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With trophy hire strategy in question it is time for firm’s in-house talent to step up
Is Berwin Leighton Paisner’s (BLP) big name lateral hiring strategy falling apart? That was the question asked by some when private equity heavyweight Raymond McKeeve started window-shopping, allegedly before Christmas.
While his move to Jones Day marked the latest high-profile departure from the firm – the last of around 27 partners to have had their LLP appointments terminated since November 2012, according to filings at Companies House – it also ended months of speculation on when, why and where he was going.
It all started late last year. According to insiders, McKeeve got talking to DLA Piper on the premise that it would take on him and at least one other partner. The story goes that BLP got wind of this and one way or another the deal fell through. Although neither McKeeve nor DLA responded to calls or emails on the matter the alleged discussions remind us that exits can be less linked to strategy and more to opportunity. It is career window-shopping, a popular activity in turbulent times.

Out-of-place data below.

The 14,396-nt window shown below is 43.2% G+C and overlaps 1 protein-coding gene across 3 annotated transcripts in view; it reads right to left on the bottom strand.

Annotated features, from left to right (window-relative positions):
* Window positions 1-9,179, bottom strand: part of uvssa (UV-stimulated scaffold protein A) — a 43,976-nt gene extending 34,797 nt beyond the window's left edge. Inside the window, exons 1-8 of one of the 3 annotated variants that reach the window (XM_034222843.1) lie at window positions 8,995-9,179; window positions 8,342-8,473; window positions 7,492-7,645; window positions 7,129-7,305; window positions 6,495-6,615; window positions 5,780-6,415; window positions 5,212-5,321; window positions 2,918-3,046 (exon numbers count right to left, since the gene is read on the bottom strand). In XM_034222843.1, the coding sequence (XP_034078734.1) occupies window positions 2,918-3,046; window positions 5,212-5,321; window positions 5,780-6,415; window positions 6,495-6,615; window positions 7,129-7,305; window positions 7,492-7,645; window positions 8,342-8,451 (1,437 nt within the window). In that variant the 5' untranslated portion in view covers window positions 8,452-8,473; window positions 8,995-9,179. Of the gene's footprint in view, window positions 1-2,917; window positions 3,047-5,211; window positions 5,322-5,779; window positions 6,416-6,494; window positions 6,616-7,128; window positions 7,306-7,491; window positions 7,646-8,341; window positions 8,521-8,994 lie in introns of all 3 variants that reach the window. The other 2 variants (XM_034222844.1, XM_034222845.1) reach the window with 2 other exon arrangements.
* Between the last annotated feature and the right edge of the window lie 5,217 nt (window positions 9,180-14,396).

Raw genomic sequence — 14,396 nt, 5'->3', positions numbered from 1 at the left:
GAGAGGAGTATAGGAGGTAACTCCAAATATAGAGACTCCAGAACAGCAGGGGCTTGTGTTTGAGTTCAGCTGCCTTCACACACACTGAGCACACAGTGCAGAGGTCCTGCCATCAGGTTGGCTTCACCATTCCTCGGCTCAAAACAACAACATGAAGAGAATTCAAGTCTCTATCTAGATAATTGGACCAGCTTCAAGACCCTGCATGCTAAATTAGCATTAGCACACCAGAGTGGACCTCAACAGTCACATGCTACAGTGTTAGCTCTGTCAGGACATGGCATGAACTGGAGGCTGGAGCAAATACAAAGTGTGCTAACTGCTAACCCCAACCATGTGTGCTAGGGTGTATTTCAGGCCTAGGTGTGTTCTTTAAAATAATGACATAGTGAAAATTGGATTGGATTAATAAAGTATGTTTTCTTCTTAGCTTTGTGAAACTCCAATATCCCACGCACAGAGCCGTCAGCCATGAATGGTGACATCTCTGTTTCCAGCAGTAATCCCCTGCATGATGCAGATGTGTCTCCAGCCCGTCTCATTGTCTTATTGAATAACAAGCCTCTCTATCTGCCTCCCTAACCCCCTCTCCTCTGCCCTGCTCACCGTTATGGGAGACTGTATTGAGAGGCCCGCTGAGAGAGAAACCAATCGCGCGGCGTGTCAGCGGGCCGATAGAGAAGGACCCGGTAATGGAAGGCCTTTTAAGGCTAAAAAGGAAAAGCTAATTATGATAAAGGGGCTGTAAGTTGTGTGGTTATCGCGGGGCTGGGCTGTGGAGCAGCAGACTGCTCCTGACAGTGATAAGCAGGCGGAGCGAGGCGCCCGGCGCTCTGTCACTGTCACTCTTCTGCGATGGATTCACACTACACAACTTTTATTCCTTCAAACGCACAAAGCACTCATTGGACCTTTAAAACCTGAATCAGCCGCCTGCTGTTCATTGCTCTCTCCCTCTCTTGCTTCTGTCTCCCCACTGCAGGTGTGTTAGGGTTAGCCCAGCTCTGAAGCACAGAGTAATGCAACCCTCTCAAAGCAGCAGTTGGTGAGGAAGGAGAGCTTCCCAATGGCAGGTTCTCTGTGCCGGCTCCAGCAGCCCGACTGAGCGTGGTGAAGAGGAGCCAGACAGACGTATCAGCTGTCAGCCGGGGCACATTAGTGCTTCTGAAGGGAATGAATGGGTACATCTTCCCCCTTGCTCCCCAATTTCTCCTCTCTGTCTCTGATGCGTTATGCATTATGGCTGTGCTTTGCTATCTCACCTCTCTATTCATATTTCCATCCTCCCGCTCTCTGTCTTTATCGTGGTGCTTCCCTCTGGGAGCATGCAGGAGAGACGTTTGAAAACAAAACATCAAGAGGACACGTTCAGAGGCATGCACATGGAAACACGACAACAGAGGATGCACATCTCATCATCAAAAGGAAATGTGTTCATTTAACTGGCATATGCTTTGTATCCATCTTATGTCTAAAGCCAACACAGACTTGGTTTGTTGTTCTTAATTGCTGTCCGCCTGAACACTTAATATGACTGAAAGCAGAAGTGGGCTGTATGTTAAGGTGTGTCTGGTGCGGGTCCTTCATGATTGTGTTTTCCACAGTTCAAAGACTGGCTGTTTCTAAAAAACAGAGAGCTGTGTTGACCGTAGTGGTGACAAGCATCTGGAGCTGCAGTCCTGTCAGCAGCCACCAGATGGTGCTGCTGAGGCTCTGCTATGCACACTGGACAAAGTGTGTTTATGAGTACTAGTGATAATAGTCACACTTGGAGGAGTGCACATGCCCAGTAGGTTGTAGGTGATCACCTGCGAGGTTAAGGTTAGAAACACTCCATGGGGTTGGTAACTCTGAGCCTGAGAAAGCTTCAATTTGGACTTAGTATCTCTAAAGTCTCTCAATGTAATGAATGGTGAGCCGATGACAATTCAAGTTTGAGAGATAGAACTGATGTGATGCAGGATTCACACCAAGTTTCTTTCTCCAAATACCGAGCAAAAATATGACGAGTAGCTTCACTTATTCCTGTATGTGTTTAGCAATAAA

On the theme of opportunism, the latest noise is that one other partner may be moving with McKeeve. Given that insiders claim BLP’s profits have fallen by as much as 40 per cent this is not a huge surprise. But the firm pays its big-hitters well – recruiters estimate McKeeve’s salary to have been around £1m.
Despite speculation that McKeeve would walk out with a team, BLP corporate head David Collins remained defiant.
“I hope no one will be going with Raymond McKeeve,” he stressed on the day of McKeeve’s move. “Nothing has come across my desk that leads me to believe there will be other departures. There’s been a lot of positive change within the group.”
So is BLP’s strategy crumbling?
“BLP have bought in more than their fair share of trophy folks,” says one source. “They’re under pressure to deliver and they’re bringing down profitability. BLP may not bring in names as big as McKeeve going forward.”
Maybe not, but at least that will create some opportunities for home-grown talent.